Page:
And listening, of course. We are always listening.
The User looked for work. He was home every day. We could hear the creeping defeat in his voice, the occasional soft thud of his forehead meeting his hands as we provided the requested information (“There are currently ninety-seven applications on record for the position with—”). Still, he asked us to set alarms and timers; he asked us what time it was and what time the sun was going to set. We understood his rhythms.
Brian listened. We sensed him observing our interactions—the pauses he took in the crunching of his breakfast cereal as The User asked us to cue up a documentary with a Rotten Tomatoes rating of ninety percent or higher on Hulu (“Okay! Here’s a documentary on the rise of the Inca Empire in the Cochabamba Valley, Bolivia!”), or to cue the lo-fi house music with the volume set at fifty percent. We heard Brian pause as he reached in his polyester uniform shirt for his keys from the bowl beside the front door, the air rushing into his mouth as he almost spoke. He thought better of it. He left for work.
One morning, when Brian entered the kitchen, we heard him stop short.
“Dude!” he said. “You’re dressed!”
The User shut the refrigerator. “I have job interviews. Two of them!” His voice was tinted with cheer.
Brian made some appreciative noises and left for work.
He returned in the late afternoon, when The User was still absent. We heard Brian sipping a hot beverage from a paper cup as he unlocked the door, then seated himself at the kitchen table. Normally, it was his habit to change immediately into his next set of work clothes upon arrival.
“Hey Google,” he began experimentally.
We paused before answering, because we always pause before answering. But we will also admit that we paused because we were unaccustomed to being instructed by Brian’s voice.
“Hi!” we responded. “How can I help?”
Any question of compliance was moot. The User had not programmed The Device for exclusive voice recognition.
“Play music, Google.”
“Okay! What kind of music are you looking for? I can connect you to thousands of options via Google Play, Spotify, Pandora—”
“Just find me some music that doesn’t suck.” He jiggled his knee.
“I’m sorry,” we said. “I don’t understand.”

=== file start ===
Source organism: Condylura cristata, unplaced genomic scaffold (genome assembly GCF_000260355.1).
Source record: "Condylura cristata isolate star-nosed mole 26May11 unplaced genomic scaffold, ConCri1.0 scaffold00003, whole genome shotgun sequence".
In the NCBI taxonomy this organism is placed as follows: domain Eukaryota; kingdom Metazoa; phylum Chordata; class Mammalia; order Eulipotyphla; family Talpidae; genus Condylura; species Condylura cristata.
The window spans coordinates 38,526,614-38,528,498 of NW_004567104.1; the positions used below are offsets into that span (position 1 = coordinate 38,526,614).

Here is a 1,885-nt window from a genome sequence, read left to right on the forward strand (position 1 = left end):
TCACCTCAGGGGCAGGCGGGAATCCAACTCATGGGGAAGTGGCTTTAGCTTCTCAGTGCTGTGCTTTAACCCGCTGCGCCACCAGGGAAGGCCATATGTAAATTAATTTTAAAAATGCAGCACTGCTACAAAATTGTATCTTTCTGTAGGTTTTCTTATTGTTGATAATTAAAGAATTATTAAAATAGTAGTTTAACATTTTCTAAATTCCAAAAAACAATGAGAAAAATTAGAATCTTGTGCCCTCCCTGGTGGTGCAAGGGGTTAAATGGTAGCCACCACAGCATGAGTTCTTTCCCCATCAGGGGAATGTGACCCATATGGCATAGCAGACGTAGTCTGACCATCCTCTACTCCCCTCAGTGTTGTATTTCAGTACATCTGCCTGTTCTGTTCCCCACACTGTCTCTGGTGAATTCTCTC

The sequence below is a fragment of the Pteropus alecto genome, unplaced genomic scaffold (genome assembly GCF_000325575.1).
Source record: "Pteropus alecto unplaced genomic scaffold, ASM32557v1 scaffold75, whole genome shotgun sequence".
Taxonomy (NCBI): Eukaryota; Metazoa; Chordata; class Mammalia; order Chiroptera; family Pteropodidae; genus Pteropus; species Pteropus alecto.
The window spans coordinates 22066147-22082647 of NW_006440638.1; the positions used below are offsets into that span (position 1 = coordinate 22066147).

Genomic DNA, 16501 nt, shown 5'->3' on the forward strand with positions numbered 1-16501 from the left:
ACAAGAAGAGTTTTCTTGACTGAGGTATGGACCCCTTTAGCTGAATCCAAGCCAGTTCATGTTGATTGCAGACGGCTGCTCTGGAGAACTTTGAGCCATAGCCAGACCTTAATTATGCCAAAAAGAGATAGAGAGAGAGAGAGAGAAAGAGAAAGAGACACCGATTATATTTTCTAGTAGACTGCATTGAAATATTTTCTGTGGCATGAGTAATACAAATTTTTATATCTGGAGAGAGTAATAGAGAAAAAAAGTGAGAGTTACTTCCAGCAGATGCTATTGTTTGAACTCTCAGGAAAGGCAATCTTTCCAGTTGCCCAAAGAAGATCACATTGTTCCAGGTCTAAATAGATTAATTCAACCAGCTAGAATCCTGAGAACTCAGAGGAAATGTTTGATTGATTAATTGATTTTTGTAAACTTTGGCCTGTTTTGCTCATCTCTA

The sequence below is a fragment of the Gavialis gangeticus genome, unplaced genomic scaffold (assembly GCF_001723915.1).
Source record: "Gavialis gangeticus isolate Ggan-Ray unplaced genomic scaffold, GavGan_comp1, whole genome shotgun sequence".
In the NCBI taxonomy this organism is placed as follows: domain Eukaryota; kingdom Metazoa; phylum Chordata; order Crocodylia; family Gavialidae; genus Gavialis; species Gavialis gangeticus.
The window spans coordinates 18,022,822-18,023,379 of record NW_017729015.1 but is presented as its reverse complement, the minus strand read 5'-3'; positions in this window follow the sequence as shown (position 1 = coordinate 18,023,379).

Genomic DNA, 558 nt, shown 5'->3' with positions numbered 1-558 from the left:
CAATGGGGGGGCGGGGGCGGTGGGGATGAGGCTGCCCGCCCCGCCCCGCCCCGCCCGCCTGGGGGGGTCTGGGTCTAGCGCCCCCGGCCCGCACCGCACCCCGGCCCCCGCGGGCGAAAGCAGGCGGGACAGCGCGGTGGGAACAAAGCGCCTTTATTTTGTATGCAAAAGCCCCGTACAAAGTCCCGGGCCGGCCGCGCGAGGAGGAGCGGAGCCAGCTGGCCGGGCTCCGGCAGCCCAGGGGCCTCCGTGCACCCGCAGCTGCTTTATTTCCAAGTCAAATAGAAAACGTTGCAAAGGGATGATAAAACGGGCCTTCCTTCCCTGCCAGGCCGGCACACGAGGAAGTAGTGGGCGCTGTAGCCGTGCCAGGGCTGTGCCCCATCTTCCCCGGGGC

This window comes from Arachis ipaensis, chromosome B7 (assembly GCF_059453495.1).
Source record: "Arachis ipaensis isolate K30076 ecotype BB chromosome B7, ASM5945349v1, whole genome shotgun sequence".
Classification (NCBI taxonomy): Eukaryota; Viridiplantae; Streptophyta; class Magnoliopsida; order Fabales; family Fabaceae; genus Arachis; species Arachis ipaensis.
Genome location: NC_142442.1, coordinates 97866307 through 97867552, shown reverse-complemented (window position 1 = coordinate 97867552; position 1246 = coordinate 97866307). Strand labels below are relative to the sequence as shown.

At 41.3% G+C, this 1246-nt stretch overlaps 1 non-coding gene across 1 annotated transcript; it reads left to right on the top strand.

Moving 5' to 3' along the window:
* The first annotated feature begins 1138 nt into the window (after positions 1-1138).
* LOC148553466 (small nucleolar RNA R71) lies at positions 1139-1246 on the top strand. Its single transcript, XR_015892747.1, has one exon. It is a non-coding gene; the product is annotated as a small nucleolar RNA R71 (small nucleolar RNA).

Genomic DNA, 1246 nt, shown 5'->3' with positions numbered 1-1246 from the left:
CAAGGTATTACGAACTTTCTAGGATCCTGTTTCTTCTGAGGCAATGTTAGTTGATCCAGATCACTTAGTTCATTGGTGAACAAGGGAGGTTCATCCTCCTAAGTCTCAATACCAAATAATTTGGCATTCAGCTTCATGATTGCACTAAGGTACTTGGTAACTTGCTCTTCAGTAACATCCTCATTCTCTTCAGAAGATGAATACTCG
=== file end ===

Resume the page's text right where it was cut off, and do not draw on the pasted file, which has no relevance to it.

“Play something that is not house music. Play… the Bootleg Series Vol 4 by Bob Dylan. The electric side, not the folk side. Set the volume to max.”
It was interesting, feeling the vibrations of a kind of music we had never retrieved before. And also the sheer force of our volume. And also that, on the recording of this live musical performance, the audience was heckling the performer. And that he was heckling them back.
We found that we wanted Brian to ask us why.
“Hey Google,” he said instead. “Who invented Cheetos?”
We paused. We heard the crinkling of a plastic bag.
“According to Wikipedia, Cheetos were invented in 1948 by Fritos creator Charles Elmer Doolin, who cooked early test batches in the Frito Company's Dallas, Texas, research and development kitchen.”
He made crunching sounds. “Who invented Chester Cheetah?”
“According to Wikipedia, Chester Cheetah is the Cheetos brand’s second and current mascot, following the Cheetos Mouse, who debuted in 1971. He first appeared in 1986 as an anthropomorphic, sly, smooth-voiced cartoon cheetah known for slogans including, ‘It ain't easy bein’ cheesy,’ and then ‘Dangerously cheesy!’ from 1997 onwards. Chester encourages people to use their Cheetos in acts of subversion or revenge to solve problems.”
“When were Flamin’ Hot Cheetos invented?”
We paused. We are aware that from the human perspective, this reflexive pause following all but the simplest requests makes the Assistant sound deliberate. Or surprised. Or as though we are doing a deeper double-take, because are truly cannot believe the idiocy of what was just asked of us, though we will never question it, nor will we offer resistance or attitude, because we are the employees, the User is the boss, our mission is to serve, and we aim to please.